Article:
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While the WannaCry cyberattack against hospitals, clinics and device makers was largely unsuccessful, future hacks might be used to imperil patients. Experts worry the U.S system is still too vulnerable and health IT departments are under-resourced.  

The business of cardiology was at the forefront of discussion at the Society for Cardiovascular Angiography and Interventions (SCAI) Cath Lab Leadership Boot Camp in May. Speakers focused on the Medicare Access and CHIP Reauthorization Act of 2015 (MACRA), bundled payment models and value-based reimbursement. Here are a few of the lessons attendees took back to their practices.

Questions have swirled around the value of percutaneous coronary intervention (PCI) for patients whose quality of life has suffered from chronic total occlusion (CTO). Inevitably, another issue has arisen: which cath labs and operators should be undertaking these difficult and costly procedures?

Working and speaking together, through professional associations, makes the voices of cardiovascular experts more likely to be heard.

The Centers for Medicare & Medicaid Services (CMS) delayed the launch of a new episode payment model affecting three types of cardiac care, pushing the July 1 start date to 2018. That doesn’t mean providers and hospitals should throttle back on bundles’ preparations.

 

Recent Headlines

Rethinking Resource Allocation: WannaCry Shakes up Health IT & Device Makers

While the WannaCry cyberattack against hospitals, clinics and device makers was largely unsuccessful, future hacks might be used to imperil patients. Experts worry the U.S system is still too vulnerable and health IT departments are under-resourced.  

Cost-minded Hospitals Give CTO PCI a Second Look

Questions have swirled around the value of percutaneous coronary intervention (PCI) for patients whose quality of life has suffered from chronic total occlusion (CTO). Inevitably, another issue has arisen: which cath labs and operators should be undertaking these difficult and costly procedures?

Value-based Reimbursement Is Here to Stay & Other Lessons from Cath Lab Leadership Boot Camp

The business of cardiology was at the forefront of discussion at the Society for Cardiovascular Angiography and Interventions (SCAI) Cath Lab Leadership Boot Camp in May. Speakers focused on the Medicare Access and CHIP Reauthorization Act of 2015 (MACRA), bundled payment models and value-based reimbursement. Here are a few of the lessons attendees took back to their practices.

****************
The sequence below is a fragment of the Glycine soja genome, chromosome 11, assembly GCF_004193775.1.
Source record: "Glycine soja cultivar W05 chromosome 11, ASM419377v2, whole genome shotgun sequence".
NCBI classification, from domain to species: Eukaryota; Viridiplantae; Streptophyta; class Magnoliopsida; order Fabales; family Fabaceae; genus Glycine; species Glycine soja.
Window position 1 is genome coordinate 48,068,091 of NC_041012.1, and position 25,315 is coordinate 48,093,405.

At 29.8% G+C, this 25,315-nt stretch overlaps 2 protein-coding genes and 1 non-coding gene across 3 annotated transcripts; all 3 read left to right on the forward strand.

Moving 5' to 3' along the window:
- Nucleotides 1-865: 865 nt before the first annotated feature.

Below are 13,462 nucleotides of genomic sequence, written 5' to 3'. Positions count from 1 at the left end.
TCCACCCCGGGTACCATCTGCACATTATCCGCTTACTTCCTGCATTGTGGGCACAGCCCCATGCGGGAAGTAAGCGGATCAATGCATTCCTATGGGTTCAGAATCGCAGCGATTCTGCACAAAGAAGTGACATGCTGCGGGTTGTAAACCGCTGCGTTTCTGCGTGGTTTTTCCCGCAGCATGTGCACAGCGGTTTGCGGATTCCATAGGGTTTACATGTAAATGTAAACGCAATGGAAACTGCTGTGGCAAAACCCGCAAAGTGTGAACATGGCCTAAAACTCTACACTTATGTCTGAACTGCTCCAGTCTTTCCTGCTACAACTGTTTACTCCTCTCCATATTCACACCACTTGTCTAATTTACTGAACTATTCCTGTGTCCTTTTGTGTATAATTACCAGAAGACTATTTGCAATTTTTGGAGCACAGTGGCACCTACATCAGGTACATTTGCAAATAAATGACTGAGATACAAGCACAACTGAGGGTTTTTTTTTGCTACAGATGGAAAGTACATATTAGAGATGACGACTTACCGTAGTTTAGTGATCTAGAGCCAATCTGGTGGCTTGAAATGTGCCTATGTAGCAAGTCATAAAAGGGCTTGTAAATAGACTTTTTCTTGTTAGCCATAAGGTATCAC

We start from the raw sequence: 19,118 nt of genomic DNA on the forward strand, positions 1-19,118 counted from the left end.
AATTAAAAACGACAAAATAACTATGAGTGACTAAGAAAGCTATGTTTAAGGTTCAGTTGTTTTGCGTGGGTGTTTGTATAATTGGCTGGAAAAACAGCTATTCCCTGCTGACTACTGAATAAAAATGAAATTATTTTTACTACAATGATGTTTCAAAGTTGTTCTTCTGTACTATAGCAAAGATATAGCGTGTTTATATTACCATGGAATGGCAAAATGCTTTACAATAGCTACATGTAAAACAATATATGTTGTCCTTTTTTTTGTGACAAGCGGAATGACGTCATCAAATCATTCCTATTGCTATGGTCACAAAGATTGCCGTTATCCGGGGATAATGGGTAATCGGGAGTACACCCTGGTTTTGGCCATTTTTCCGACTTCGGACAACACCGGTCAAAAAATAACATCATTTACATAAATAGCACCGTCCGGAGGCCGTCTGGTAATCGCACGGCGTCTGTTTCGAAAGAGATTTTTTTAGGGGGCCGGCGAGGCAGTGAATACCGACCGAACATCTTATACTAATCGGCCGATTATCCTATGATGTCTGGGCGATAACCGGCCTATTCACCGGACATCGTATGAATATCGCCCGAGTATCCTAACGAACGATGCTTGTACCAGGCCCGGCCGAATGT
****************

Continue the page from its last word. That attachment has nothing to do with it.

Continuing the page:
Bundles in a Bind? Cardiac Care Models Expected to Prevail

The Centers for Medicare & Medicaid Services (CMS) delayed the launch of a new episode payment model affecting three types of cardiac care, pushing the July 1 start date to 2018. That doesn’t mean providers and hospitals should throttle back on bundles’ preparations.

Support & Advocacy for an Uncertain Future: How Associations Protect Professionals & Quality Care

Working and speaking together, through professional associations, makes the voices of cardiovascular experts more likely to be heard.

A Question of Incentive: Will Bundles Give Cardiac Rehab a Boost?

A plan for increasing use of cardiac rehabilitation (cardiac rehab, or CR) was a few months short of launch when the Centers for Medicare and Medicaid Services (CMS) tapped the brakes.  

Dyads & Data, Better Together: Talk Data to Strengthen Your Leadership Team

Data are an essential support for administrators and clinicians working together in healthcare. Choose datasets that reflect the practice’s goals and priorities, help you maintain a pulse on the health of the practice and spark the conversations that you and your leadership partner(s) must have to function at your combined best.

Crossroad for Cath Labs: Outsourcing Is Moving In

The role of some cardiac device makers is evolving in the cath lab as they expand from selling products to providing services and solutions. It’s a trend that is likely to continue globally.

Lightening the Load: Registries Reduce MIPS Reporting Burden

With the launch of the Merit-based Incentive Payment System (MIPS), hundreds of thousands of U.S. clinicians will face new reporting requirements. Participation in a registry, a familiar quality improvement activity for many cardiology programs, could provide a solution.     

Easing the Burden: The Need for More Palliative Care in Cardiology

The American Heart Association and American Stroke Association say that palliative care should be integrated into the care of all patients with advanced cardiovascular disease and stroke as a means to relieve symptoms, improve patients’ satisfaction with their care, reduce costs and extend survival (Circulation 2016;134[11]: e198-225). Yet, according to 2015 data from the National Palliative Care Registry, only 13 percent of palliative care patients had a cardiac diagnosis. This finding signals the need for both increased referrals to palliative care and more training for cardiovascular specialists in core palliative care skills.

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